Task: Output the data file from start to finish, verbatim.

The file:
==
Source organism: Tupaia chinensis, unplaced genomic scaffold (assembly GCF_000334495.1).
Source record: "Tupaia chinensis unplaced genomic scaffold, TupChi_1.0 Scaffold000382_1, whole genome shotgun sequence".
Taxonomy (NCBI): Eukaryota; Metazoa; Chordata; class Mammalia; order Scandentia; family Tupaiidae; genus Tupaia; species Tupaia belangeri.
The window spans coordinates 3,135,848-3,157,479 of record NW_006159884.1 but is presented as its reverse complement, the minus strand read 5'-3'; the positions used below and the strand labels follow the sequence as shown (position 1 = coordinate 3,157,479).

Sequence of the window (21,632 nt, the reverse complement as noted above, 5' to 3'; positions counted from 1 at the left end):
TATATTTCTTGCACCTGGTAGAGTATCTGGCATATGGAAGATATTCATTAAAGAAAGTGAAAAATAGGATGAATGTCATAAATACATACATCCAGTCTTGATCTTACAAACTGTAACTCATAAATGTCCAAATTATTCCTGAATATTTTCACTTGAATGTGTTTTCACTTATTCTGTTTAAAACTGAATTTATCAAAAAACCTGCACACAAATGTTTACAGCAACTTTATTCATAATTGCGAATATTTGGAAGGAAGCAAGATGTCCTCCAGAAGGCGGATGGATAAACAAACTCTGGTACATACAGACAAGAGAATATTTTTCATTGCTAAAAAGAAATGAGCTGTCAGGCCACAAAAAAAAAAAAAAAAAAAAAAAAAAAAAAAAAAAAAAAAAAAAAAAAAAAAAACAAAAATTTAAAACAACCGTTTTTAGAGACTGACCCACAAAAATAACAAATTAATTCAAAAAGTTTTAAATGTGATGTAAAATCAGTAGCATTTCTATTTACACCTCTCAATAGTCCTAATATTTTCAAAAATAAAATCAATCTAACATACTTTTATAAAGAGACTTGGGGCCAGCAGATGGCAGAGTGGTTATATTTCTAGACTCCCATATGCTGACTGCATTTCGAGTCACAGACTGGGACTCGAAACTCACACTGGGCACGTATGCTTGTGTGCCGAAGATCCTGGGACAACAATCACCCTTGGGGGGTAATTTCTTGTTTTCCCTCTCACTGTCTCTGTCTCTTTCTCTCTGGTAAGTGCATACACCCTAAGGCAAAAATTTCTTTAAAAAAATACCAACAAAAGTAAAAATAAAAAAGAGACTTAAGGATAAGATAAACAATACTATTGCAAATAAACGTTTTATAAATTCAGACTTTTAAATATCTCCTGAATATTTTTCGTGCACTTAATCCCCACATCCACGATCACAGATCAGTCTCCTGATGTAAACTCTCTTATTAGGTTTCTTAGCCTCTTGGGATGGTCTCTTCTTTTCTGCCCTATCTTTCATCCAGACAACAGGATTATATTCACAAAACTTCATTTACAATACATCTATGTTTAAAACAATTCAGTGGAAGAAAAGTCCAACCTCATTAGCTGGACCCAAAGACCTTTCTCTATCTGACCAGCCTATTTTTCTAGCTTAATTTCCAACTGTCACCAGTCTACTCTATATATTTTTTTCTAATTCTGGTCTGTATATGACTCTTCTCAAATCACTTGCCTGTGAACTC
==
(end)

Source organism: Tupaia chinensis, unplaced genomic scaffold (assembly GCF_000334495.1).
Source record: "Tupaia chinensis unplaced genomic scaffold, TupChi_1.0 Scaffold000382_1, whole genome shotgun sequence".
Taxonomy (NCBI): Eukaryota; Metazoa; Chordata; class Mammalia; order Scandentia; family Tupaiidae; genus Tupaia; species Tupaia belangeri.
The window spans coordinates 3,135,848-3,157,479 of record NW_006159884.1 but is presented as its reverse complement, the minus strand read 5'-3'; the positions used below and the strand labels follow the sequence as shown (position 1 = coordinate 3,157,479).

Sequence of the window (21,632 nt, the reverse complement as noted above, 5' to 3'; positions counted from 1 at the left end):
TATATTTCTTGCACCTGGTAGAGTATCTGGCATATGGAAGATATTCATTAAAGAAAGTGAAAAATAGGATGAATGTCATAAATACATACATCCAGTCTTGATCTTACAAACTGTAACTCATAAATGTCCAAATTATTCCTGAATATTTTCACTTGAATGTGTTTTCACTTATTCTGTTTAAAACTGAATTTATCAAAAAACCTGCACACAAATGTTTACAGCAACTTTATTCATAATTGCGAATATTTGGAAGGAAGCAAGATGTCCTCCAGAAGGCGGATGGATAAACAAACTCTGGTACATACAGACAAGAGAATATTTTTCATTGCTAAAAAGAAATGAGCTGTCAGGCCACAAAAAAAAAAAAAAAAAAAAAAAAAAAAAAAAAAAAAAAAAAAAAAAAAAAAAACAAAAATTTAAAACAACCGTTTTTAGAGACTGACCCACAAAAATAACAAATTAATTCAAAAAGTTTTAAATGTGATGTAAAATCAGTAGCATTTCTATTTACACCTCTCAATAGTCCTAATATTTTCAAAAATAAAATCAATCTAACATACTTTTATAAAGAGACTTGGGGCCAGCAGATGGCAGAGTGGTTATATTTCTAGACTCCCATATGCTGACTGCATTTCGAGTCACAGACTGGGACTCGAAACTCACACTGGGCACGTATGCTTGTGTGCCGAAGATCCTGGGACAACAATCACCCTTGGGGGGTAATTTCTTGTTTTCCCTCTCACTGTCTCTGTCTCTTTCTCTCTGGTAAGTGCATACACCCTAAGGCAAAAATTTCTTTAAAAAAATACCAACAAAAGTAAAAATAAAAAAGAGACTTAAGGATAAGATAAACAATACTATTGCAAATAAACGTTTTATAAATTCAGACTTTTAAATATCTCCTGAATATTTTTCGTGCACTTAATCCCCACATCCACGATCACAGATCAGTCTCCTGATGTAAACTCTCTTATTAGGTTTCTTAGCCTCTTGGGATGGTCTCTTCTTTTCTGCCCTATCTTTCATCCAGACAACAGGATTATATTCACAAAACTTCATTTACAATACATCTATGTTTAAAACAATTCAGTGGAAGAAAAGTCCAACCTCATTAGCTGGACCCAAAGACCTTTCTCTATCTGACCAGCCTATTTTTCTAGCTTAATTTCCAACTGTCACCAGTCTACTCTATATATTTTTTTCTAATTCTGGTCTGTATATGACTCTTCTCAAATCACTTGCCTGTGAACTC